Woe to the Complacent
There was a rich man and a poor man. The poor man was Lazarus and the rich man—well, he was nameless. Surprised? Wouldn’t we expect it to be the other way around? The rich ones are seen and recognized with prominent names. They may even be famous. But in this case, the one who isn’t even supposed to be seen or heard from has the name. What a reversal! What a turning upside down!
We hear a description of where the two characters in the story were physically located and what happened to each one both on earth and in the afterlife. But did they actually ever talk to each other? Get to know each other? Is it only in the afterlife that they both realize how much they needed each other?
The reading from the prophet Amos begins with the words “woe to the complacent.” The story of the rich man and Lazarus illustrates just that. We can be totally oblivious to what is going on, to who yearns to break bread with us, to who yearns for connection. And what is the price we pay for this?
I haven’t gone back to the classic short book, The Little Prince by Antoine Saint Exupery, for quite some time. But when I began this reflection, I remembered the phrase “become responsible for” in the book. I googled the phrase and the title of the book and this is the dialogue that I discovered.
There is a chapter that finds the Little Prince unhappy and lonely. And then he meets a fox.
“Come and play with me,” he says to the fox.
“I cannot play with you,” the fox replies. “I am not tamed.”
“What does that mean — to tame?”
“It means to establish ties. To me, you are still nothing more than a little boy who is just like a hundred thousand other little boys. And I have no need of you. And you, on your part, have no need of me. To you, I am nothing more than a fox like a hundred thousand other foxes. But if you tame me, then we shall need each other. To me, you will be unique in all the world. To you, I shall be unique in all the world…please, tame me!”
“I want to, very much,” the Little Prince replied, “but I have not much time. I have friends to discover, and a great many things to understand.”
“One only understands the things that one tames,” the fox said.
The Little Prince finally understands what the fox has been saying: To tame something means you’re investing time and energy in order to know it better. When this is achieved, you and this other thing become forever intertwined.
The opposite of complacency is connectedness—a realization that we need each other. And this is what the corporal works of mercy are all about. We feed the hungry, give drink to the thirsty, clothe the naked, visit the sick, bury the dead, and visit the imprisoned. We see them. We hear them. We do something!
For an end to our complacency, for this let us all work and pray.
Paul’s letter to the Romans has been at the center of reflection, conversion, and controversy from the very beginning. In Romans: The Gospel of Salvation, theology professor Dr. Andrew Swafford and Jeff Cavins provide an authentically Catholic, comprehensive, and simple way to understand the overarching theme of Romans: salvation.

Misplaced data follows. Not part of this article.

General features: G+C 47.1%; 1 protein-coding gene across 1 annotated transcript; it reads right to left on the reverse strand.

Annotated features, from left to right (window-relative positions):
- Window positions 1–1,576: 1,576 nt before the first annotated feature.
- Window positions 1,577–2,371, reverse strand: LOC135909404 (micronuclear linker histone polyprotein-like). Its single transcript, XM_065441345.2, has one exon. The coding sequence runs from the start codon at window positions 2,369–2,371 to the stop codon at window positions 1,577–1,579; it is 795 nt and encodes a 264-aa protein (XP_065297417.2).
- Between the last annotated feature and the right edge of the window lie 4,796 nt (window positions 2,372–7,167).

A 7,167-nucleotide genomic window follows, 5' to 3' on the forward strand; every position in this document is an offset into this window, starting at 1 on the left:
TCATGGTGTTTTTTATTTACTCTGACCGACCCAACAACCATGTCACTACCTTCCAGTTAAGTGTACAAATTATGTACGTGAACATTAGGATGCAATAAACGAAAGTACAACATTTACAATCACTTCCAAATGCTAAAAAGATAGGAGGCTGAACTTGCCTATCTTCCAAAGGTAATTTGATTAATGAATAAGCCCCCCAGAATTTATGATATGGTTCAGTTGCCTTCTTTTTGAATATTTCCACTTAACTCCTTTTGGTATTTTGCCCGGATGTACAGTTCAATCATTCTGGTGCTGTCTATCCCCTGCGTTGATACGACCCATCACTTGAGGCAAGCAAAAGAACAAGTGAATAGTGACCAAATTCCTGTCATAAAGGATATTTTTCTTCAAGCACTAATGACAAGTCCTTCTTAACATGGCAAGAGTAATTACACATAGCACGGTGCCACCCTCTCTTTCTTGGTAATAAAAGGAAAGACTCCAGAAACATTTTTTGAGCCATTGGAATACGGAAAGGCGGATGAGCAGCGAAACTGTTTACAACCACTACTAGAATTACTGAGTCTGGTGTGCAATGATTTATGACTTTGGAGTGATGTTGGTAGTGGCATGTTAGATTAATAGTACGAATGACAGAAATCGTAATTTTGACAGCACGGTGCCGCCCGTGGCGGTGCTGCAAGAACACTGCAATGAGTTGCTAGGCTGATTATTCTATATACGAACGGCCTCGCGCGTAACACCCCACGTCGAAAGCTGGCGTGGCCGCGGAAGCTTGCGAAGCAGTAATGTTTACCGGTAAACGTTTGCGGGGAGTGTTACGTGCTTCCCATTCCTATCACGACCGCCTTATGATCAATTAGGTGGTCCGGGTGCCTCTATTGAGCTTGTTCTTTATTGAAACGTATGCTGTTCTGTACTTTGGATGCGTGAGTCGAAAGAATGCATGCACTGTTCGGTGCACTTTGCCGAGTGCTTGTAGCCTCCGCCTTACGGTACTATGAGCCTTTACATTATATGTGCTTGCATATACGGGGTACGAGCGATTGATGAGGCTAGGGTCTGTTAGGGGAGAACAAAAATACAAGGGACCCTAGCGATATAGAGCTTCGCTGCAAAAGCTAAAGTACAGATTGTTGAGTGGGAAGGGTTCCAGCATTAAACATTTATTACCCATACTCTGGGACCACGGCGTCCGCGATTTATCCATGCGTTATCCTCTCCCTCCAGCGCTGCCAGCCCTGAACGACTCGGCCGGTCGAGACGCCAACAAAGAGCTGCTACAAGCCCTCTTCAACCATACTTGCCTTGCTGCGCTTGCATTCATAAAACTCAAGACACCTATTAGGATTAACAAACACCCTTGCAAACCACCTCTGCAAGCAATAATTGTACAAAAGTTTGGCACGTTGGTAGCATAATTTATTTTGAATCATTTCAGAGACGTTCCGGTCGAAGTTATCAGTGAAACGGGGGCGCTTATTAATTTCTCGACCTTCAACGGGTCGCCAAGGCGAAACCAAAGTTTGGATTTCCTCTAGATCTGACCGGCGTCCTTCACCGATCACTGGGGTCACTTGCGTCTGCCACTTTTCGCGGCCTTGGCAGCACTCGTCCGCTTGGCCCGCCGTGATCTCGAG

Dr. Swafford and Cavins provide historical context, highlight the connections to Jesus and Christianity Paul makes with the Old Testament, and explore the ways in which Jesus is the fulfillment of Israel’s prophecies, which leads to the universal, “Catholic” family of God.
In this 8-session program, Catholics learn…
- The Catholic teaching on salvation
- How to explain salvation to non-Christians
- What is required for salvation—faith or works
- What Paul really means by “works” not leading to salvation
- How Christ’s death changed our relationship with God
- The meaning of the difficult passages in Romans
- How we can enter more deeply into Christ
We are offering this Bible study on Tuesdays from 9:30-11 am in the JP II Room and on Wednesdays from 7-9 pm in the Good Shepherd Room. We begin on Tuesday, September 27 and Wednesday, September 28. Please register here. This is the Bible study that we were going to begin in the spring of 2020 before the COVID-19 pandemic shut it down. If you did not purchase the study set in 2020 or do not have it anymore, it is available for purchase at https://ascensionpress.com/products/romans-the-gospel-of-salvation-study-set?variant=11593897639972. Questions? Contact Larry Perry in the parish office.
Talk About Money
Would you be surprised to learn that 1/3 of Jesus’ parables talk about money? Jesus and Joseph probably had a small business in carpentry, earned an honest living, and used the money to feed the family. Jesus did not hate money or moneyed people, but he did challenge his followers to keep money in its proper place. God is God and money is money.
Where does our allegiance lie? What tempts us most to trust in possessions for security rather than putting our faith in God’s providence?
In a webinar that I attended this week, on assessing the readiness of catechumens to receive sacraments, the presenter kept using this discernment question. Am I being led toward God or away from God? Is what I am doing leading me toward God or away from God?
The reading from Amos calls us to continue to look at our business dealings and all of our dealings with people. Are we honest in these relationships? Are we using our gifts to call forth the best in each situation?